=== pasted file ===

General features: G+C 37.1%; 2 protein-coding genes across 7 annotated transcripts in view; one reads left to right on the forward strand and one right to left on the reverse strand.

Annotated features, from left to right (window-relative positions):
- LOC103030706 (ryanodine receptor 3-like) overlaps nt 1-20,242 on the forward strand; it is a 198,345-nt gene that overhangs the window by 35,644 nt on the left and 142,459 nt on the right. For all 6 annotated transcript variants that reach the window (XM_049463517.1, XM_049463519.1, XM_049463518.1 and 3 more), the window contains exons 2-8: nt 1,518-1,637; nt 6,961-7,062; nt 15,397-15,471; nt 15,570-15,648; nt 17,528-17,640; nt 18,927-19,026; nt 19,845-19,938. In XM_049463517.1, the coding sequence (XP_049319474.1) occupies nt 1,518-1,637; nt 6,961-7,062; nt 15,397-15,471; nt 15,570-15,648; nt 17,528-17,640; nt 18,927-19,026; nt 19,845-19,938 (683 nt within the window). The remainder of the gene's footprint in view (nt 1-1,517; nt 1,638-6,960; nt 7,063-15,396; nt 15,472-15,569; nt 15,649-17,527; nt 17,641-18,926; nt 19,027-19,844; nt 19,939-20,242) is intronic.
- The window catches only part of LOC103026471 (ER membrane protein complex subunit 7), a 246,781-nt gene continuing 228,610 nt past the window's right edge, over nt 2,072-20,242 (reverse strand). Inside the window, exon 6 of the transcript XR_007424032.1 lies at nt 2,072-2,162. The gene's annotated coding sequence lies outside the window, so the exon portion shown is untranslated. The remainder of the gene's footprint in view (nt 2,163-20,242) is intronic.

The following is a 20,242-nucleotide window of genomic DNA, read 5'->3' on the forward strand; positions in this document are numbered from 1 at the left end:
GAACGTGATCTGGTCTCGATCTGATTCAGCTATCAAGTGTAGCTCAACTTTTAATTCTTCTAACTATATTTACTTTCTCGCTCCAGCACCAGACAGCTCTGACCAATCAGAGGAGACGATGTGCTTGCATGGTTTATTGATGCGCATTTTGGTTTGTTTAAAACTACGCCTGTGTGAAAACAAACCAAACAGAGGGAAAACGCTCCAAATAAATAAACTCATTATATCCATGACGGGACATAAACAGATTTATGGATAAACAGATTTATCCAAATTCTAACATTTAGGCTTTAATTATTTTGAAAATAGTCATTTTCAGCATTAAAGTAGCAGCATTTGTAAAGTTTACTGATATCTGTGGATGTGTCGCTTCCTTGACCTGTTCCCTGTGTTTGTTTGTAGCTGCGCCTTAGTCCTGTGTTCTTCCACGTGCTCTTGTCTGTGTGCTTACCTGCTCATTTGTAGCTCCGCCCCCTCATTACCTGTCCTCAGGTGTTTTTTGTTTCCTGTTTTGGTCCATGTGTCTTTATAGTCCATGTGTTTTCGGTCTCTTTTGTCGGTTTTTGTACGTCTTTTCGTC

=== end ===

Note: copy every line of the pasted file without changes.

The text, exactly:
General features: G+C 37.1%; 2 protein-coding genes across 7 annotated transcripts in view; one reads left to right on the forward strand and one right to left on the reverse strand.

Annotated features, from left to right (window-relative positions):
- LOC103030706 (ryanodine receptor 3-like) overlaps nt 1-20,242 on the forward strand; it is a 198,345-nt gene that overhangs the window by 35,644 nt on the left and 142,459 nt on the right. For all 6 annotated transcript variants that reach the window (XM_049463517.1, XM_049463519.1, XM_049463518.1 and 3 more), the window contains exons 2-8: nt 1,518-1,637; nt 6,961-7,062; nt 15,397-15,471; nt 15,570-15,648; nt 17,528-17,640; nt 18,927-19,026; nt 19,845-19,938. In XM_049463517.1, the coding sequence (XP_049319474.1) occupies nt 1,518-1,637; nt 6,961-7,062; nt 15,397-15,471; nt 15,570-15,648; nt 17,528-17,640; nt 18,927-19,026; nt 19,845-19,938 (683 nt within the window). The remainder of the gene's footprint in view (nt 1-1,517; nt 1,638-6,960; nt 7,063-15,396; nt 15,472-15,569; nt 15,649-17,527; nt 17,641-18,926; nt 19,027-19,844; nt 19,939-20,242) is intronic.
- The window catches only part of LOC103026471 (ER membrane protein complex subunit 7), a 246,781-nt gene continuing 228,610 nt past the window's right edge, over nt 2,072-20,242 (reverse strand). Inside the window, exon 6 of the transcript XR_007424032.1 lies at nt 2,072-2,162. The gene's annotated coding sequence lies outside the window, so the exon portion shown is untranslated. The remainder of the gene's footprint in view (nt 2,163-20,242) is intronic.

The following is a 20,242-nucleotide window of genomic DNA, read 5'->3' on the forward strand; positions in this document are numbered from 1 at the left end:
GAACGTGATCTGGTCTCGATCTGATTCAGCTATCAAGTGTAGCTCAACTTTTAATTCTTCTAACTATATTTACTTTCTCGCTCCAGCACCAGACAGCTCTGACCAATCAGAGGAGACGATGTGCTTGCATGGTTTATTGATGCGCATTTTGGTTTGTTTAAAACTACGCCTGTGTGAAAACAAACCAAACAGAGGGAAAACGCTCCAAATAAATAAACTCATTATATCCATGACGGGACATAAACAGATTTATGGATAAACAGATTTATCCAAATTCTAACATTTAGGCTTTAATTATTTTGAAAATAGTCATTTTCAGCATTAAAGTAGCAGCATTTGTAAAGTTTACTGATATCTGTGGATGTGTCGCTTCCTTGACCTGTTCCCTGTGTTTGTTTGTAGCTGCGCCTTAGTCCTGTGTTCTTCCACGTGCTCTTGTCTGTGTGCTTACCTGCTCATTTGTAGCTCCGCCCCCTCATTACCTGTCCTCAGGTGTTTTTTGTTTCCTGTTTTGGTCCATGTGTCTTTATAGTCCATGTGTTTTCGGTCTCTTTTGTCGGTTTTTGTACGTCTTTTCGTC